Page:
A West Chester drug addict accused of injecting heroin into a kitten was sentenced to time served in jail, parole and community service Tuesday for choking and kicking the animal.
Chester County Common Pleas Judge Phyllis Streitel also ordered James P. Myers to complete drug and alcohol evaluations. The judge cited the "sick and disturbing scene" police discovered on Aug. 3, 2014, when an officer found the animal unresponsive with a rope around its neck and head trauma lying next to Myers' car.
The car contained dozens of needles, hundreds of empty heroin baggies and a box of cat feces, prosecutors said. Myers was high on heroin.
Police originally accused Myers of injecting the kitten with the drug, but a drug test on the animal came back clean.
Myers served 16 days in jail after his arrest. Streitel also ordered him to serve up to 23 months in parole, including two under electronic confinement, and 150 hours of community service. And she sentenced him to another year of probation for possession of heroin and drug paraphernalia.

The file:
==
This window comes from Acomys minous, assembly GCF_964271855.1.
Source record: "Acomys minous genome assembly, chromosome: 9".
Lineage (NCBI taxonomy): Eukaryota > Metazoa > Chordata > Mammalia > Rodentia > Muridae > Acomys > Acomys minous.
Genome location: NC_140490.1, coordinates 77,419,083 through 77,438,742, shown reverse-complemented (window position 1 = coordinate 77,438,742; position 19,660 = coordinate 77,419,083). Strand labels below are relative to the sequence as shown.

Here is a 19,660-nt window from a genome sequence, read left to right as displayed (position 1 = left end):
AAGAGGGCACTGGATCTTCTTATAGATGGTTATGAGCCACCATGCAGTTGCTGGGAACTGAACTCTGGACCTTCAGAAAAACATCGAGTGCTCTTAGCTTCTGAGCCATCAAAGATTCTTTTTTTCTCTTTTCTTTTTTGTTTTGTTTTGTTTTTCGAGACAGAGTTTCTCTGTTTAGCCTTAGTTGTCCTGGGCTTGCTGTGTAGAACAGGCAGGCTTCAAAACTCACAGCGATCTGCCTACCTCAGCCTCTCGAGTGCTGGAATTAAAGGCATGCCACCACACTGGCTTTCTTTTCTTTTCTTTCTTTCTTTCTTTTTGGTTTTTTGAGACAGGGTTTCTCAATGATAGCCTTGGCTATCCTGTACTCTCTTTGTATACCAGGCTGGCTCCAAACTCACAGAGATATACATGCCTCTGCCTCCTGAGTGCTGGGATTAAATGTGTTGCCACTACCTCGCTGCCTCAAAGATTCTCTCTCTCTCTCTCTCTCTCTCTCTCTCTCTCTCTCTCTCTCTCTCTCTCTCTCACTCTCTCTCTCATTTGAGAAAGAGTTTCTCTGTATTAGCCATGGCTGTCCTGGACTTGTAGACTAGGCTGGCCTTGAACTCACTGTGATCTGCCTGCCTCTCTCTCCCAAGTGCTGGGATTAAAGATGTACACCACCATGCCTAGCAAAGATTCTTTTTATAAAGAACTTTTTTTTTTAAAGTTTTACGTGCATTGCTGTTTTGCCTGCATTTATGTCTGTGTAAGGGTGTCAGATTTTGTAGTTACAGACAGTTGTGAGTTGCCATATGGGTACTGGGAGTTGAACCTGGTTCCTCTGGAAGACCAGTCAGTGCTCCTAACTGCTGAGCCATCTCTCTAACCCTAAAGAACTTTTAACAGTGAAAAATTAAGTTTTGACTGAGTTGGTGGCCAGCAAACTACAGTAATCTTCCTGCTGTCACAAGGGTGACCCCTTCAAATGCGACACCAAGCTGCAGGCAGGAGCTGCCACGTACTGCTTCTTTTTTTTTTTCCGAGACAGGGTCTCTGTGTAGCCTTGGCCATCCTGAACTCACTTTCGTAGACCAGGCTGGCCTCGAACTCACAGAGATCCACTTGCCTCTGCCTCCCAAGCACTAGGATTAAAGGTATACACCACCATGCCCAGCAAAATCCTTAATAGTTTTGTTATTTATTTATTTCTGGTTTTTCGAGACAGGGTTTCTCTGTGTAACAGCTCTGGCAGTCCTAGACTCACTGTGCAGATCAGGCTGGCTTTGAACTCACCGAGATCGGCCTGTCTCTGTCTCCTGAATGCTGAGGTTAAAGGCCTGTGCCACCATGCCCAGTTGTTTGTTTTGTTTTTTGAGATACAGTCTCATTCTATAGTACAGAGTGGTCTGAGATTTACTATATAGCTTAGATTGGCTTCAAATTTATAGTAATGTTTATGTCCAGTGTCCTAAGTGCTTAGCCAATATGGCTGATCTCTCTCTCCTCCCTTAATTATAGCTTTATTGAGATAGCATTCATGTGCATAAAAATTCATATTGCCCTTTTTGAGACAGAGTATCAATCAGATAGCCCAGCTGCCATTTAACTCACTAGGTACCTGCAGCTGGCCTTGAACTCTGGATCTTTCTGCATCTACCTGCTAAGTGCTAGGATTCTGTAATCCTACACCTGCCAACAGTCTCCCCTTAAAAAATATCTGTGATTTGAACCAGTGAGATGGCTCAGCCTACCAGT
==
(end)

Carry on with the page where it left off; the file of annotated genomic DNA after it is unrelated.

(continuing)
The 25-year-old told the judge he was ashamed for his actions and has since been sober for more than 13 months.
"With everything that's happened, I really believe I hit my rock bottom," he said.
In July, he pleaded guilty to one count each of drug possession, possession of drug paraphernalia and cruelty to animals.
The male kitten, now one year old, now has a permanent home with the veterinarian who cared for the animal at a Malvern clinic the morning police found it. The cat, named Hope when it was found, is now Mephisto and is healthy, playful and outgoing, according to its owner.
Evan J. Kelly, Myers' lawyer, said his client was high on heroin and sleep deprived when he found the stray cat and tried to rescue it. Myers meant the rope around the animal's neck to be a leash, Kelly said. He said Myers hallucinated and thought the kitten was attacking him, so he kicked it.
Myers has completed voluntary treatment programs and is living in a sober house in Lancaster County. His mother and father held hands as the judge told him his sentence. His father sighed in relief when the judge chose not to sentence him to jail.
"You're an addict who's doing everything right to protect your sobriety," Stretiel told the defendant. "One day at a time. Good luck."
Kevin Pierce, the prosectuor, called the case one of the worst instances of addiction he'd seen. But he agreed that Myers is doing well now.
"There's the August 3rd version of him that was deeply troubled and did a deeply horrible act - and the version today," Pierce said.